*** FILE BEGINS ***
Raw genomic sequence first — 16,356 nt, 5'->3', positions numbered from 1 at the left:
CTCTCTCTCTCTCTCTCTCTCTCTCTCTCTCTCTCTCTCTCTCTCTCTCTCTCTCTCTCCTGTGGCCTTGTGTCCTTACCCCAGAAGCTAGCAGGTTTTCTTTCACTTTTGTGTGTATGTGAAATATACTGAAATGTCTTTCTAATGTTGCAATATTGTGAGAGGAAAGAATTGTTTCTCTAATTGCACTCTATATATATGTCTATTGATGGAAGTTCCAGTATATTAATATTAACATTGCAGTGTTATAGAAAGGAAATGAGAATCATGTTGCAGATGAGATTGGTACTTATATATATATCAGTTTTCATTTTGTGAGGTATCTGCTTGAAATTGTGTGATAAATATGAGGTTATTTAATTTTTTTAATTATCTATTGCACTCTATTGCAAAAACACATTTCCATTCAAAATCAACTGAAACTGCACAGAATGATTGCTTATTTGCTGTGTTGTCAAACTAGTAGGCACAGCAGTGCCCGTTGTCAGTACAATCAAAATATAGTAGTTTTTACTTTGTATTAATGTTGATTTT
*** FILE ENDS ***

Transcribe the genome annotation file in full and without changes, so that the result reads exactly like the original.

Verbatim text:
Raw genomic sequence first — 16,356 nt, 5'->3', positions numbered from 1 at the left:
CTCTCTCTCTCTCTCTCTCTCTCTCTCTCTCTCTCTCTCTCTCTCTCTCTCTCTCTCTCCTGTGGCCTTGTGTCCTTACCCCAGAAGCTAGCAGGTTTTCTTTCACTTTTGTGTGTATGTGAAATATACTGAAATGTCTTTCTAATGTTGCAATATTGTGAGAGGAAAGAATTGTTTCTCTAATTGCACTCTATATATATGTCTATTGATGGAAGTTCCAGTATATTAATATTAACATTGCAGTGTTATAGAAAGGAAATGAGAATCATGTTGCAGATGAGATTGGTACTTATATATATATCAGTTTTCATTTTGTGAGGTATCTGCTTGAAATTGTGTGATAAATATGAGGTTATTTAATTTTTTTAATTATCTATTGCACTCTATTGCAAAAACACATTTCCATTCAAAATCAACTGAAACTGCACAGAATGATTGCTTATTTGCTGTGTTGTCAAACTAGTAGGCACAGCAGTGCCCGTTGTCAGTACAATCAAAATATAGTAGTTTTTACTTTGTATTAATGTTGATTTT